Climate change
Streams and ponds at Zeze and neighbouring places in Kigoma region are drying as the result of climate change leading to greater challenges getting water. MVG have drilled more than 9 water wells from which the communities are using the water for development.

Almachius is the Kasulu District Development Community Officer. He knows well how much of a challenge water is for the development of Kasulu community. He visited a number of water projects where MVG has drilled and installed pumps for community use, and told the community “We have a big problem with water and deforestation but today I say we are lucky that we have youth who have made an important revolution in the water sector with their hand drilled bore holes – as no doubt all of you can see! I am very impressed they have now set up a tree nursery and are supporting their community to protect the environment. I appreciate, the work they have done. We should all participate to protect and develop the scheme which they have established, for ourselves and our children”.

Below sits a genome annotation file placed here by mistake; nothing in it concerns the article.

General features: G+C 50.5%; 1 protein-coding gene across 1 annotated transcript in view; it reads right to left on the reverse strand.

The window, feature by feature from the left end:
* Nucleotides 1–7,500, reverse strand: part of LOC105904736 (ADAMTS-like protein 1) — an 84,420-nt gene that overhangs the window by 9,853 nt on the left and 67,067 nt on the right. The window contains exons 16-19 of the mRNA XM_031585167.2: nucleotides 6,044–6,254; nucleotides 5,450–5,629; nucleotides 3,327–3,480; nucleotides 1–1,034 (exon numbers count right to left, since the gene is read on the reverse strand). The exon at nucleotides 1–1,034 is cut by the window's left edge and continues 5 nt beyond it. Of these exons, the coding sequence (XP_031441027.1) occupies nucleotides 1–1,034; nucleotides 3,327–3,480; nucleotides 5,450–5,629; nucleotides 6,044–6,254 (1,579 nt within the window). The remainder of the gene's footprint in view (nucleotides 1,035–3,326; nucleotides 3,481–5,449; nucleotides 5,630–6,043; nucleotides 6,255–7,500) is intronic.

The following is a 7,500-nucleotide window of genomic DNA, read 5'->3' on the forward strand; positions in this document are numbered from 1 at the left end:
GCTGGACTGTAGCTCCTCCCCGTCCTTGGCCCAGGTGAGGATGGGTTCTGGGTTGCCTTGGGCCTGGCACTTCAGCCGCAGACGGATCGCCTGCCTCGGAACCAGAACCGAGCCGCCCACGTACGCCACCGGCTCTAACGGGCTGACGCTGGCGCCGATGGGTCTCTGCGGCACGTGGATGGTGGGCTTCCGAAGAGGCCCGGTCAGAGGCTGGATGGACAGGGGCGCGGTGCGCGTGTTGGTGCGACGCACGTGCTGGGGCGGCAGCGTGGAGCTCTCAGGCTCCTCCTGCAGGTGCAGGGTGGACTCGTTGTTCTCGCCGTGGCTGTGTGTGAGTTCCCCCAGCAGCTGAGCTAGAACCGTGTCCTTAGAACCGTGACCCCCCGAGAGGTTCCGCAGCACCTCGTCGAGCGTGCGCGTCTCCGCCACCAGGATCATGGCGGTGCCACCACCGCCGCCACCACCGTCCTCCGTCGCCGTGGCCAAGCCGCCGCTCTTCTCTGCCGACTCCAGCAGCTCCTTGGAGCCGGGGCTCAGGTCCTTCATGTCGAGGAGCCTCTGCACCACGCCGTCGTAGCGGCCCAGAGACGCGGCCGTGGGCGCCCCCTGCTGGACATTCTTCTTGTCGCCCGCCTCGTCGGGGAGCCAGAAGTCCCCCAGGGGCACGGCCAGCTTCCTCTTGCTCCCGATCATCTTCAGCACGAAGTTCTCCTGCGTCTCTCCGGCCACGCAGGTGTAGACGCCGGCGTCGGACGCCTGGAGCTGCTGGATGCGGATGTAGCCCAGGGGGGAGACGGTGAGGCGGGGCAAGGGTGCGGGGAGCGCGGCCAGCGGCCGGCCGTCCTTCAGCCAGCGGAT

New hand drilled community water pump
New hand drilled community water pump.

Zeze Wind Power Workshop

Here at the Local Electricity Project, we are just settling down after returning from a busy two weeks in Zeze, Tanzania, where we hosted a workshop to explore different ways of generating electricity. This was done in collaboration with Mboni ya Vijana Group, and Tanzania Development Trust, who both do a lot of great development work in rural areas. MVG is an organisation based in Zeze, who aim to lead youth and the community to sustainable development by tackling issues such as extreme poverty, climate change and farming.